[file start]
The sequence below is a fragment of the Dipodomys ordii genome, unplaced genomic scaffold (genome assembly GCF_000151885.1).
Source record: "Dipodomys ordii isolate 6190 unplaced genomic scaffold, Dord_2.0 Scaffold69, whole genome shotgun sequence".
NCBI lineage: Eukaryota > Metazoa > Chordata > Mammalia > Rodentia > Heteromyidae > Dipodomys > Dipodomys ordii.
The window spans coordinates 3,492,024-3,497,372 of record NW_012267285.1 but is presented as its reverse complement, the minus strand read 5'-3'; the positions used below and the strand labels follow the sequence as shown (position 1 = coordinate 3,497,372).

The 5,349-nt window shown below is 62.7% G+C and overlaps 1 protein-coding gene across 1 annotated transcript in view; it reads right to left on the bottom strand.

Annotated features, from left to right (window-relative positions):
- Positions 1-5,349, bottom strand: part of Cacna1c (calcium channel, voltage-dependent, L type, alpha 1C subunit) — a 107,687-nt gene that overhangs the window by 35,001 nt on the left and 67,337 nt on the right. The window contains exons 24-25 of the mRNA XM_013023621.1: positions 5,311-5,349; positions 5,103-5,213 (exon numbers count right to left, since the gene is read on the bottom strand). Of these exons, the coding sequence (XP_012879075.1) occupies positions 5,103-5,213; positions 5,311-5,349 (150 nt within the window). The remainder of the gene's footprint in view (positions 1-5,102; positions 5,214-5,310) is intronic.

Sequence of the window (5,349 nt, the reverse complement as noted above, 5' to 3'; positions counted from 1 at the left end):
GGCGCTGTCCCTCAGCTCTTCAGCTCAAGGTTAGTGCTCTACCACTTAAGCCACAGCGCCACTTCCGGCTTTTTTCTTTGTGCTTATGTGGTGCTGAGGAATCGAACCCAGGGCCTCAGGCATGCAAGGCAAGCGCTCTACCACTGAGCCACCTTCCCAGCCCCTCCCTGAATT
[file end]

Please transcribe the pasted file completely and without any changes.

The sequence below is a fragment of the Dipodomys ordii genome, unplaced genomic scaffold (genome assembly GCF_000151885.1).
Source record: "Dipodomys ordii isolate 6190 unplaced genomic scaffold, Dord_2.0 Scaffold69, whole genome shotgun sequence".
NCBI lineage: Eukaryota > Metazoa > Chordata > Mammalia > Rodentia > Heteromyidae > Dipodomys > Dipodomys ordii.
The window spans coordinates 3,492,024-3,497,372 of record NW_012267285.1 but is presented as its reverse complement, the minus strand read 5'-3'; the positions used below and the strand labels follow the sequence as shown (position 1 = coordinate 3,497,372).

The 5,349-nt window shown below is 62.7% G+C and overlaps 1 protein-coding gene across 1 annotated transcript in view; it reads right to left on the bottom strand.

Annotated features, from left to right (window-relative positions):
- Positions 1-5,349, bottom strand: part of Cacna1c (calcium channel, voltage-dependent, L type, alpha 1C subunit) — a 107,687-nt gene that overhangs the window by 35,001 nt on the left and 67,337 nt on the right. The window contains exons 24-25 of the mRNA XM_013023621.1: positions 5,311-5,349; positions 5,103-5,213 (exon numbers count right to left, since the gene is read on the bottom strand). Of these exons, the coding sequence (XP_012879075.1) occupies positions 5,103-5,213; positions 5,311-5,349 (150 nt within the window). The remainder of the gene's footprint in view (positions 1-5,102; positions 5,214-5,310) is intronic.

Sequence of the window (5,349 nt, the reverse complement as noted above, 5' to 3'; positions counted from 1 at the left end):
GGCGCTGTCCCTCAGCTCTTCAGCTCAAGGTTAGTGCTCTACCACTTAAGCCACAGCGCCACTTCCGGCTTTTTTCTTTGTGCTTATGTGGTGCTGAGGAATCGAACCCAGGGCCTCAGGCATGCAAGGCAAGCGCTCTACCACTGAGCCACCTTCCCAGCCCCTCCCTGAATT